THE art of practising black magic in TT has become the subject of a police and immigration investigation, the suspects being nationals from India.
In July last year, Newsday published a story about a woman falling victim to the scam, having paid money to predict the outcome of her love life.
Scores of people had complained to Newsday about being fleeced and, in some cases, sexually harassed by charlatans from India who had set up shops on High Street, San Fernando and along the Southern Main Road, Chaguanas.
Schoolchildren and elderly women are their primary targets, and on Friday and Saturday last week police picked up six men and one woman on High Street in connection with the criminal activity. They were handing out leaflets advertising palm reading, protection from black magic, witchcraft, voodoo, evil spirits, obeah and negative energy.
The suspects held are from south India and, according to a police report, they told police that they are spiritualists. On Monday, they were taken to the Immigration office, San Fernando, where officers discovered that they had been staying in TT illegally.
Attorneys Indira Binda and Shodan Mahabir were asked to represent the seven at the Immigration office and officials from the Indian High Commission, Port of Spain, were contacted.
The report said the matter of the Indians distributing pamphlets, especially to school children and elderly people, was discussed with Binda, Mahabir and the high commission’s officials. The Indians were released after airline tickets were bought for their departure on Monday.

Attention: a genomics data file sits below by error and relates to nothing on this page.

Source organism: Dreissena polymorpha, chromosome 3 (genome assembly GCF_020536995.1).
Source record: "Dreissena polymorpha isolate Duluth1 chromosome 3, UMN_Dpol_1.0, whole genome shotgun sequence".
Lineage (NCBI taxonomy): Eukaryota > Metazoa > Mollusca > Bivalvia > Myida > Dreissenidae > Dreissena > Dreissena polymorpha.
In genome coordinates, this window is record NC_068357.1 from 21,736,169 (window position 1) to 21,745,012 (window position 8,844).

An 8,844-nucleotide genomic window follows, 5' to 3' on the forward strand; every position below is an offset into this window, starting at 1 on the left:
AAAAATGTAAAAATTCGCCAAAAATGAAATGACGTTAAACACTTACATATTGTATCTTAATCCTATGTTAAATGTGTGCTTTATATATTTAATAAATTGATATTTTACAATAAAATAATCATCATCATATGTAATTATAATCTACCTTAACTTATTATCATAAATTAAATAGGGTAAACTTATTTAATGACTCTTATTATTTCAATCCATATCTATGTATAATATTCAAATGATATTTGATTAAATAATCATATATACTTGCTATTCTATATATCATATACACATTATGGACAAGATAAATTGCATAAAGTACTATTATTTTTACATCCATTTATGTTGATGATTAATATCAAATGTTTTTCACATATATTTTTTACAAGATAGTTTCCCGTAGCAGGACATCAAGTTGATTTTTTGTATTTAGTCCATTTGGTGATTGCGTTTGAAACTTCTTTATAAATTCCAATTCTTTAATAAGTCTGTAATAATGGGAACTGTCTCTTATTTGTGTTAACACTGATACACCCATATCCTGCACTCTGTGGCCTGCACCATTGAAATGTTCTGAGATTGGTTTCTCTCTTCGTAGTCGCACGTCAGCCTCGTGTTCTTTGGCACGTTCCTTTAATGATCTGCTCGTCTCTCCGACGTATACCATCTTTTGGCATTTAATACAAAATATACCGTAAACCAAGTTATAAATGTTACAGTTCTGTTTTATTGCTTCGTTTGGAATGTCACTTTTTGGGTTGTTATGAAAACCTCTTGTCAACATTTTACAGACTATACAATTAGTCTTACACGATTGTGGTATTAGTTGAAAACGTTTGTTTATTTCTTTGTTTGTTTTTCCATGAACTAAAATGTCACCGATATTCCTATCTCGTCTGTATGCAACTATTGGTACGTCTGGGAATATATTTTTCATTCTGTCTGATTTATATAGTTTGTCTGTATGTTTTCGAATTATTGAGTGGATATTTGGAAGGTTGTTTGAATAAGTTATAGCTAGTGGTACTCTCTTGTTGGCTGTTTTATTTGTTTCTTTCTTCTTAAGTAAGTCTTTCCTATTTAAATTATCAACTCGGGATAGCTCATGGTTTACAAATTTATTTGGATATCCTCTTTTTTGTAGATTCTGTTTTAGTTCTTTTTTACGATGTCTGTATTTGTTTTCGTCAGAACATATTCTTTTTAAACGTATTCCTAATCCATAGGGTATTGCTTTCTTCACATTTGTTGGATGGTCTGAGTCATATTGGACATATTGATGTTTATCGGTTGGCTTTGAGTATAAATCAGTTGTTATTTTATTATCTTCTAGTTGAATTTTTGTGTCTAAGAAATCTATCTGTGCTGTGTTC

Immigration officials confirmed to Newsday that based on the interviews, there were approximately 45 non-nationals in TT who were operating "spiritual parlours" in San Fernando, Princes Town and Chaguanas.
Stemming from that, a quasi tribunal is to be set up in the next two weeks comprising police, attorneys and immigration, to enquire whether there is any fraud in the alleged practice of black magic, palm reading and fortune telling. The tribunal is to be established in the next three weeks, Newsday was told.
In July, fraud squad detectives investigated a report from a prominent business family living in Gulf View, who reportedly lost $145,000 in their quest to find a "prince" from India to marry their daughter. At about the same time, a woman told Newsday that one of the “spiritualists” requested $9,000 “to save my life.”